According to the State Department, when an American is arrested or detained abroad, the State Department—through its Embassies and Consulates—ensures that U.S. consular officers are there to assist. They help see that Americans are treated humanely and in accordance with local law, are given the opportunity for a lawyer, and can correspond with family back home.
Per its Foreign Affairs Manual, the Department expects consular officers to be “particularly active in, and to fully engage in” the protection of the welfare of the arrestee; ensure that the arrestee is being treated fairly and is afforded all due process under local law, provide needed consular services such as EMDA or administer a trust fund in a timely and efficient manner; track the process of the case through the host country’s legal system; and to keep the Department, family members, congressional representatives and others full informed on all aspects of the case, consistent with Privacy Act.
Consular assistance to Americans arrested or detained overseas includes the following:
State Department/U.S. Embassies Can:
Provide a list of local attorneys who speak English
Contact family, friends, or employers of the detained U.S. citizen (with their written permission)
Visit the detained U.S. citizen regularly and provide reading materials and vitamin supplements, where appropriate
Ensure that prison officials are providing appropriate medical care
Provide a general overview of the local criminal justice process
Upon request, ensure that prison officials permit visits with a member of the clergy of the religion of the detainee’s choice
Establish an OCS Trust, if necessary, so friends and family can transfer funds to imprisoned U.S. citizens
State Department, U.S. Embassies Cannot:
Get U.S. citizens out of jail
State to a court that anyone is guilty or innocent
Provide legal advice or represent U.S. citizens in court
Serve as official interpreters or translators
Pay legal, medical, or other fees
Reports note that POTUS sent the Special Envoy for Hostage Affairs Robert O’Brien to Sweden for the A$AP Rocky trial. “The president asked me to come here and support these American citizens,” O’Brien told the New York Times. “I’ll be here until they come home.” (via). How often is he going to do this for other American citizens?
Nowhere in the Foreign Affairs Manual is there any mention of the role the Special Envoy for Hostage Affairs play in cases of U.S. citizens incarcerated abroad or while they are on trial. In most of the normal world, it is understood that American citizens are subject to the local laws and regulations while visiting or living in the particular countries they are in. In this particular case, Time says that “Sweden does not have a bail system, which is why the rapper was detained with no way to get out even before he was formally charged.” Also see our old post below about the non-portability of American rights.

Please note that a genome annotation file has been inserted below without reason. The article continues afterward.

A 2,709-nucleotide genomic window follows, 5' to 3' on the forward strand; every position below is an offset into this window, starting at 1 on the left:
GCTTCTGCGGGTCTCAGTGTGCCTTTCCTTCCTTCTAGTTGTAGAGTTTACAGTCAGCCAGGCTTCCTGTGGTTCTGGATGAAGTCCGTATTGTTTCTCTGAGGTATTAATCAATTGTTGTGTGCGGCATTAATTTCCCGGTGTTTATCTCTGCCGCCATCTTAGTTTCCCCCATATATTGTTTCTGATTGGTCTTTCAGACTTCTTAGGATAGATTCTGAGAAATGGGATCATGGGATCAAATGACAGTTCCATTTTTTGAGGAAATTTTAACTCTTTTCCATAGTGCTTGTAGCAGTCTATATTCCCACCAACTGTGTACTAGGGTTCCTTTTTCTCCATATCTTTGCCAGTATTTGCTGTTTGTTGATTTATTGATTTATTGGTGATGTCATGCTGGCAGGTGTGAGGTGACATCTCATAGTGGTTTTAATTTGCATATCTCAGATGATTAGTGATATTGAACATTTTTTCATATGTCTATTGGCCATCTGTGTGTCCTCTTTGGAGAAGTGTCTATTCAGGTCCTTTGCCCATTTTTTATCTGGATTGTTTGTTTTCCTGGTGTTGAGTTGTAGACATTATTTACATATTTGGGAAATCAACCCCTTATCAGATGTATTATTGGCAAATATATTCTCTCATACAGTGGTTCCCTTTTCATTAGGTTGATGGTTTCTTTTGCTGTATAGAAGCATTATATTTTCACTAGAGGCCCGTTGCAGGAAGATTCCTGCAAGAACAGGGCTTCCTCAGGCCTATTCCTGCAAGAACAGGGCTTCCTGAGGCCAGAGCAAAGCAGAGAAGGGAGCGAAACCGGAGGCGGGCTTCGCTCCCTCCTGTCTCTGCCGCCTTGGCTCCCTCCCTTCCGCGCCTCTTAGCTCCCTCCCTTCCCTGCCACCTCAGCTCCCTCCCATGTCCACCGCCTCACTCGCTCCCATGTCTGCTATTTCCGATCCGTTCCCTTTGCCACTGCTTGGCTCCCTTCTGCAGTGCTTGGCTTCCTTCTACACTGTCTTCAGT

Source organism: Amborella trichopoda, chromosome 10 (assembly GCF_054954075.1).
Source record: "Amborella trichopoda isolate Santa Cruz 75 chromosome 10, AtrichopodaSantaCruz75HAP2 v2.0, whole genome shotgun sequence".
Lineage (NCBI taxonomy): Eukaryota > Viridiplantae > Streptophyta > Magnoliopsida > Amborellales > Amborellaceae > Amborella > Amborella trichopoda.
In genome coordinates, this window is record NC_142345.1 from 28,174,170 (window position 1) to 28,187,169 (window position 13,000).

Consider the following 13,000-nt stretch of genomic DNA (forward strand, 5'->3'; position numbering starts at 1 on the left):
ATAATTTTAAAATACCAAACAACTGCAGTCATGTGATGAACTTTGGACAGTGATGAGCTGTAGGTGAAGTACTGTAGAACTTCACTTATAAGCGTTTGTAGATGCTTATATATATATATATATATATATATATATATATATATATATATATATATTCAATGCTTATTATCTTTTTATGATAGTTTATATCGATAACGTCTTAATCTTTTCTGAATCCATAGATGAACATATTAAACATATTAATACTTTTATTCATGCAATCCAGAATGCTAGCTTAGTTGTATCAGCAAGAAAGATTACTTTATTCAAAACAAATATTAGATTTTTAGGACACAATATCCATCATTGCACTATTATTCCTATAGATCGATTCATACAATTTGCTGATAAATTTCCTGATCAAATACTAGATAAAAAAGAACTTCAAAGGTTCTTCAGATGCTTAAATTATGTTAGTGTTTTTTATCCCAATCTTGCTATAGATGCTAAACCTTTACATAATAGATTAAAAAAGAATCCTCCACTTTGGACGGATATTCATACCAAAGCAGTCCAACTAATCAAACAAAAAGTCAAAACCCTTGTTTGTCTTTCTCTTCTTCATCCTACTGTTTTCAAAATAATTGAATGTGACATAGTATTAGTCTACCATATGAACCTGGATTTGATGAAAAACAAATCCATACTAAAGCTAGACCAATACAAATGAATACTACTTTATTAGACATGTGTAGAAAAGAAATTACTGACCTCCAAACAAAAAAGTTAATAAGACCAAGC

In any case, we don’t understand why the Special Envoy for Hostage Affairs is involved with this case. Does the U.S. Government considers A$AP Rocky on trial for assault in Sweden, a hostage? Are we to understand that Americans incarcerated and detained overseas are now considered hostages to bring back as soon as possible? And if that’s not the case, and if this is an exception, what are the grounds for the Trump Administration to make this type of exception?
Is the Special Envoy’s role now includes affecting the release of all American citizens from foreign incarceration/detention?
How does a regular American citizen’s family petition for the Special Envoy for Hostage Affairs to be involved in their cases overseas?
Any guidance sent to consular officers doing ACS work? When is the State Department updating the Foreign Affairs Manual?
Also the next time U.S. diplomats overseas talk to their local counterparts about judicial independence and the rule of law, should they expect a push back with this case as Exhibit A?
— Jennifer Hansler (@jmhansler) July 30, 2019
Give A$AP Rocky his FREEDOM. We do so much for Sweden but it doesn’t seem to work the other way around. Sweden should focus on its real crime problem! #FreeRocky
— Donald J. Trump (@realDonaldTrump) July 25, 2019
The rule of the law applies to everyone equally and is exercised by an independent judiciary. That’s the way it is in the US, and that’s certainly the way it is in Sweden. Political interference in the process is distinctly off limits! Clear? https://t.co/8iTc9Y0df3
— Carl Bildt (@carlbildt) July 26, 2019
Carl Bildt: I was Sweden’s prime minister and no, Mr. Trump, I could not have freed ASAP Rocky either https://t.co/s0R7xgdb8K
— The Washington Post (@washingtonpost) July 26, 2019
Per @CNN, Special Presidential Envoy for Hostage Affairs, Robert O'Brien was in Sweden on Tuesday for A$AP Rocky's trial.
But family of Paul Whelan, who Russia's gov't has held on fake espionage charges for 7 months, has been told that his case isn't the SPEHA's responsibility..
— Andrew Feinberg (@AndrewFeinberg) July 30, 2019
White House sent Special Envoy for Hostage Affairs Robert O'Brien @StateSPEHA to Stockholm for A$AP Rocky's trial. O'Brien told ABC's @AichaEHC he can't comment, but his presence speaks for itself: "We want to bring this American citizen, A$AP back as soon as possible."
— Conor Finnegan (@cjf39) July 30, 2019
Donald Trump sent an envoy for hostage affairs to ASAP Rocky's hearing today in Sweden.
— Complex Music (@ComplexMusic) July 30, 2019
ASAP Rocky's trial is going down today in Sweden #FREEFLACKO 🙏🏾
— Complex Music (@ComplexMusic) July 30, 2019
Pacific Council member and Special Envoy for Hostage Affairs at @StateDept, @robertcobrien, writes about #Iran's history of kidnapping Americans, and how fighting for the release of American #hostages will improve relations between the U.S. and #Iran: https://t.co/NFJx2NSAQc pic.twitter.com/CcFn8WDSDL
— Pacific Council (@PacCouncil) October 4, 2018